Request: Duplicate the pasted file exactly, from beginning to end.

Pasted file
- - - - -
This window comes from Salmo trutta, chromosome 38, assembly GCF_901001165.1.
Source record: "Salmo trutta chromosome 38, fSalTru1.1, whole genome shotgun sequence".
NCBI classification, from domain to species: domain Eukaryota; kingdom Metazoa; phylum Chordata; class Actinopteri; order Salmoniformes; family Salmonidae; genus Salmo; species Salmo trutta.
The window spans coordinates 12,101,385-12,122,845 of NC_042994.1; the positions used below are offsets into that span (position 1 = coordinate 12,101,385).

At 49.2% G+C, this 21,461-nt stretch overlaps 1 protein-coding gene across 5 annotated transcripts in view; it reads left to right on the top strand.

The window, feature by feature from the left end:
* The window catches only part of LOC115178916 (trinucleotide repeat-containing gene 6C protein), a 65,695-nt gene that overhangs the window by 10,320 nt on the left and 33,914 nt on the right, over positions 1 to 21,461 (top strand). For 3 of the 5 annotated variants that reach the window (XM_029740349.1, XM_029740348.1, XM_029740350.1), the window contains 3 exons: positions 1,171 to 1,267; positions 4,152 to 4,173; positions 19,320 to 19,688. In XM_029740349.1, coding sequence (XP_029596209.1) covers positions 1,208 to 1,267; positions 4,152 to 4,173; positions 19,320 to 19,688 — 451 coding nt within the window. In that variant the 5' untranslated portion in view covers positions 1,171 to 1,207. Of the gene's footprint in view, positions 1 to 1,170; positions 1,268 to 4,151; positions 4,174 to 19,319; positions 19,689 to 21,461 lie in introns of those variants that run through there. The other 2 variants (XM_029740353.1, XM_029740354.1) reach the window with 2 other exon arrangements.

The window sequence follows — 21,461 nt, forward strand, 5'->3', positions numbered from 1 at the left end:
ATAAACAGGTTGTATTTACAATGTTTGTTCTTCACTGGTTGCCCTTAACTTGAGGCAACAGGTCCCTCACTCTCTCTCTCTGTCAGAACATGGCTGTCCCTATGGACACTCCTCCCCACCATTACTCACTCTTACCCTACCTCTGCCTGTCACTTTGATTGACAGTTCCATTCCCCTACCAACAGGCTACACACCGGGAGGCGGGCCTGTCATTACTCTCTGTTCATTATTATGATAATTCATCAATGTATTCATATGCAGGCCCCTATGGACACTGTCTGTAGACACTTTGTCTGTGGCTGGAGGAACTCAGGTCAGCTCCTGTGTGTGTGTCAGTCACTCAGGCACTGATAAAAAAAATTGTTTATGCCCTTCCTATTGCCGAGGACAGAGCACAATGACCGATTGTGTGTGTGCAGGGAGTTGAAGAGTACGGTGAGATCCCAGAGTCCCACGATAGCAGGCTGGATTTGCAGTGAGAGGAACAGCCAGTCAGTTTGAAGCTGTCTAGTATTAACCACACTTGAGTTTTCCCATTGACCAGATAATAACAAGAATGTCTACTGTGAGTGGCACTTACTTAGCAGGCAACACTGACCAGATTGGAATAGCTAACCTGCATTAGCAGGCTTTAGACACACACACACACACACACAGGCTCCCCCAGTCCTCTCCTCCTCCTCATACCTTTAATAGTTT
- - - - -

This window comes from Salmo trutta, chromosome 38, assembly GCF_901001165.1.
Source record: "Salmo trutta chromosome 38, fSalTru1.1, whole genome shotgun sequence".
NCBI classification, from domain to species: domain Eukaryota; kingdom Metazoa; phylum Chordata; class Actinopteri; order Salmoniformes; family Salmonidae; genus Salmo; species Salmo trutta.
The window spans coordinates 12,101,385-12,122,845 of NC_042994.1; the positions used below are offsets into that span (position 1 = coordinate 12,101,385).

At 49.2% G+C, this 21,461-nt stretch overlaps 1 protein-coding gene across 5 annotated transcripts in view; it reads left to right on the top strand.

The window, feature by feature from the left end:
* The window catches only part of LOC115178916 (trinucleotide repeat-containing gene 6C protein), a 65,695-nt gene that overhangs the window by 10,320 nt on the left and 33,914 nt on the right, over positions 1 to 21,461 (top strand). For 3 of the 5 annotated variants that reach the window (XM_029740349.1, XM_029740348.1, XM_029740350.1), the window contains 3 exons: positions 1,171 to 1,267; positions 4,152 to 4,173; positions 19,320 to 19,688. In XM_029740349.1, coding sequence (XP_029596209.1) covers positions 1,208 to 1,267; positions 4,152 to 4,173; positions 19,320 to 19,688 — 451 coding nt within the window. In that variant the 5' untranslated portion in view covers positions 1,171 to 1,207. Of the gene's footprint in view, positions 1 to 1,170; positions 1,268 to 4,151; positions 4,174 to 19,319; positions 19,689 to 21,461 lie in introns of those variants that run through there. The other 2 variants (XM_029740353.1, XM_029740354.1) reach the window with 2 other exon arrangements.

The window sequence follows — 21,461 nt, forward strand, 5'->3', positions numbered from 1 at the left end:
ATAAACAGGTTGTATTTACAATGTTTGTTCTTCACTGGTTGCCCTTAACTTGAGGCAACAGGTCCCTCACTCTCTCTCTCTGTCAGAACATGGCTGTCCCTATGGACACTCCTCCCCACCATTACTCACTCTTACCCTACCTCTGCCTGTCACTTTGATTGACAGTTCCATTCCCCTACCAACAGGCTACACACCGGGAGGCGGGCCTGTCATTACTCTCTGTTCATTATTATGATAATTCATCAATGTATTCATATGCAGGCCCCTATGGACACTGTCTGTAGACACTTTGTCTGTGGCTGGAGGAACTCAGGTCAGCTCCTGTGTGTGTGTCAGTCACTCAGGCACTGATAAAAAAAATTGTTTATGCCCTTCCTATTGCCGAGGACAGAGCACAATGACCGATTGTGTGTGTGCAGGGAGTTGAAGAGTACGGTGAGATCCCAGAGTCCCACGATAGCAGGCTGGATTTGCAGTGAGAGGAACAGCCAGTCAGTTTGAAGCTGTCTAGTATTAACCACACTTGAGTTTTCCCATTGACCAGATAATAACAAGAATGTCTACTGTGAGTGGCACTTACTTAGCAGGCAACACTGACCAGATTGGAATAGCTAACCTGCATTAGCAGGCTTTAGACACACACACACACACACACAGGCTCCCCCAGTCCTCTCCTCCTCCTCATACCTTTAATAGTTT